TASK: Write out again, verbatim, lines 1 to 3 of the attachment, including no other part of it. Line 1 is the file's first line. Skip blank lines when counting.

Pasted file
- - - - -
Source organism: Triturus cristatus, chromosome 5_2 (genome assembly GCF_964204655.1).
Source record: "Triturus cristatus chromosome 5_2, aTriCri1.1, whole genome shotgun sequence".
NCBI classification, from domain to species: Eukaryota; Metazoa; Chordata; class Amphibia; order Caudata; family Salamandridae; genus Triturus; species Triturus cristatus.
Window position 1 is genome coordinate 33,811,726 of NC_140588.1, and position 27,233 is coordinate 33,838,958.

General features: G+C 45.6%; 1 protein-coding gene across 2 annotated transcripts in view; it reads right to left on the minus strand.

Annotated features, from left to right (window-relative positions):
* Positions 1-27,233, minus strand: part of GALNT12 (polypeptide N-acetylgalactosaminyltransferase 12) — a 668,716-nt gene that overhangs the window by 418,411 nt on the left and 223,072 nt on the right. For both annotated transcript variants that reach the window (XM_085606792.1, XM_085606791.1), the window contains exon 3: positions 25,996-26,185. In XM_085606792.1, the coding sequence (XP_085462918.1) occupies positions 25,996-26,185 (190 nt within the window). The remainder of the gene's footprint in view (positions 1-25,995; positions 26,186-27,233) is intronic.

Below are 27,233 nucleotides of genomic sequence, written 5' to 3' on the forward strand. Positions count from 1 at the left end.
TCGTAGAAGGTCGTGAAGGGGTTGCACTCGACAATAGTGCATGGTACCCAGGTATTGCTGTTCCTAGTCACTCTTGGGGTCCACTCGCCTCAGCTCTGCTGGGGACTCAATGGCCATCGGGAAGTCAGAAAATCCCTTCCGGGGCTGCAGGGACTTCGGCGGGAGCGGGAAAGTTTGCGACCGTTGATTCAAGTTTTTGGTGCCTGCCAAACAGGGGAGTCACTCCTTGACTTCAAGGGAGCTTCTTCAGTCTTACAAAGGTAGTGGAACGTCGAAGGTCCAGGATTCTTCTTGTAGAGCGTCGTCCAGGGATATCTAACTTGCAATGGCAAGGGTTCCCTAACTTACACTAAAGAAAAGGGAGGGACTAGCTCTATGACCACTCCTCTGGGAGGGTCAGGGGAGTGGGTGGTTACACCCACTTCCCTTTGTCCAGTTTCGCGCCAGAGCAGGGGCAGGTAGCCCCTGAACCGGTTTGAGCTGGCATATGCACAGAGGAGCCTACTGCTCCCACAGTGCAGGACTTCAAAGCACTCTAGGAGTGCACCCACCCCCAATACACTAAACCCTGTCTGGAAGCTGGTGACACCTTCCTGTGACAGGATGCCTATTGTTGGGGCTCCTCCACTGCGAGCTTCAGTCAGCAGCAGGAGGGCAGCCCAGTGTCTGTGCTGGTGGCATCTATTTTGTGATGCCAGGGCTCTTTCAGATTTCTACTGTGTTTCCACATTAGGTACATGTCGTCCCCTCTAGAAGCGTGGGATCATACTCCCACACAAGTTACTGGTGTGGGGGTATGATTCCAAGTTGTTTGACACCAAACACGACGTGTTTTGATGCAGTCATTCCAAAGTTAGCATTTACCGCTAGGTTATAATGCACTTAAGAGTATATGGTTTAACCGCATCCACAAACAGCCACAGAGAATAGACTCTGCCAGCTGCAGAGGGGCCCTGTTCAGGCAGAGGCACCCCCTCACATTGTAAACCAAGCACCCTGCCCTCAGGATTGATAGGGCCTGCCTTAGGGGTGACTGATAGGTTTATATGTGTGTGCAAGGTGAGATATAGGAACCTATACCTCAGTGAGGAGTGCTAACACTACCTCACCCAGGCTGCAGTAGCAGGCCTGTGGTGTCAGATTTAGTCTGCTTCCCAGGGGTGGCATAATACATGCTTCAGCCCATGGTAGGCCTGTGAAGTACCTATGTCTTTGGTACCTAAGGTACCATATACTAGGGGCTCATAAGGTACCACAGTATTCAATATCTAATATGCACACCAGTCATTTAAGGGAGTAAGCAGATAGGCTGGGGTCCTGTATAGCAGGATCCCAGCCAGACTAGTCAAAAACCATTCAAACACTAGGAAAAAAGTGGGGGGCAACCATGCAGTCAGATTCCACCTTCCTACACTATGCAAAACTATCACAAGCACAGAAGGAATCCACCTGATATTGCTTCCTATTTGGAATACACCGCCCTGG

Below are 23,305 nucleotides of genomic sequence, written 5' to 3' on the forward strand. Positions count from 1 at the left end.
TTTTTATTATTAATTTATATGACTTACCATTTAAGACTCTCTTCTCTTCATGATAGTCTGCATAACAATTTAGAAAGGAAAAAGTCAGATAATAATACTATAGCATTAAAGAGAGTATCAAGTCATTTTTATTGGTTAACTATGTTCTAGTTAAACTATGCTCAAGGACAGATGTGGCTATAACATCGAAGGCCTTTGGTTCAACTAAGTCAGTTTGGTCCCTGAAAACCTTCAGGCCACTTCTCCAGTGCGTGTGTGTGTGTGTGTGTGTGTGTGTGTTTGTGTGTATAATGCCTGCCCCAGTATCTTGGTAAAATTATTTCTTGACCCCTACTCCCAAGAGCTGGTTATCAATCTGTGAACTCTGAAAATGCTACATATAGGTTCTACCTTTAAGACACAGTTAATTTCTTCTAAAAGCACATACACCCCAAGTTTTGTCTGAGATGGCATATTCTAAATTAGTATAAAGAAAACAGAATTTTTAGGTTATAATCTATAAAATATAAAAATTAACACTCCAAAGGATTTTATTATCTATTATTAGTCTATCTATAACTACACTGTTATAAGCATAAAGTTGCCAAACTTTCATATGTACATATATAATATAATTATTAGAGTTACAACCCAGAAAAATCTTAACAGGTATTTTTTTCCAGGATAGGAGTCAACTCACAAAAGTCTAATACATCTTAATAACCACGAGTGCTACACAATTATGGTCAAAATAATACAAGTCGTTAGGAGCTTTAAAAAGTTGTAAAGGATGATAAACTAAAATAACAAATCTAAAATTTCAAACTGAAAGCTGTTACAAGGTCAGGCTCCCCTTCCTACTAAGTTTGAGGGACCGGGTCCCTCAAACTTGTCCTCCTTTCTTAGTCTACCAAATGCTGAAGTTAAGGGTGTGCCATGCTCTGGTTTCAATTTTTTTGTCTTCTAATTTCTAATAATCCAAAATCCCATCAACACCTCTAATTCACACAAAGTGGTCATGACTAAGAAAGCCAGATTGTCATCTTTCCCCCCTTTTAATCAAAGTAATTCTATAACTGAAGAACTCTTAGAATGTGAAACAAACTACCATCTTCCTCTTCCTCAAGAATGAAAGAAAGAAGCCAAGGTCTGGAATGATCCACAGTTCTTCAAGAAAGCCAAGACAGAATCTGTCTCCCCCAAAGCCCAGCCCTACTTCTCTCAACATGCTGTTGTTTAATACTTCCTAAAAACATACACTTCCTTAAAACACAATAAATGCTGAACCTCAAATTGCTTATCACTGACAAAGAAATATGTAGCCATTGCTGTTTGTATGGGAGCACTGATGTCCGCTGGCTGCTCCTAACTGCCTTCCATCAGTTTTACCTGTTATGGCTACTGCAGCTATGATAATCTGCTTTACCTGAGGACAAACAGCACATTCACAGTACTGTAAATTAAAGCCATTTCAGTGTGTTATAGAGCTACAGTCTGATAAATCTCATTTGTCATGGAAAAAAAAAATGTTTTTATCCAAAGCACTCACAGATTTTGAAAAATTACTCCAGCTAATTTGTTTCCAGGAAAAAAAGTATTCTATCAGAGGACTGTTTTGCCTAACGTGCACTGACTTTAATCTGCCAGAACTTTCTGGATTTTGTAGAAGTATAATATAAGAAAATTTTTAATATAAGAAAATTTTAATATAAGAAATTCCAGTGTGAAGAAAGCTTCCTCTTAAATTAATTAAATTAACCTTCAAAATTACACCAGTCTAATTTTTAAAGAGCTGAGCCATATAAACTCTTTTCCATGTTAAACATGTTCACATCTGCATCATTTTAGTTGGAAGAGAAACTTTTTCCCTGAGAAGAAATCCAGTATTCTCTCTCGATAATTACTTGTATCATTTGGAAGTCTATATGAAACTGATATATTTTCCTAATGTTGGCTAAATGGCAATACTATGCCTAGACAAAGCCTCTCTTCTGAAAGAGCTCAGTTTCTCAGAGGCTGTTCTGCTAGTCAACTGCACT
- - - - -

Source organism: Triturus cristatus, chromosome 5_2 (genome assembly GCF_964204655.1).
Source record: "Triturus cristatus chromosome 5_2, aTriCri1.1, whole genome shotgun sequence".
NCBI classification, from domain to species: Eukaryota; Metazoa; Chordata; class Amphibia; order Caudata; family Salamandridae; genus Triturus; species Triturus cristatus.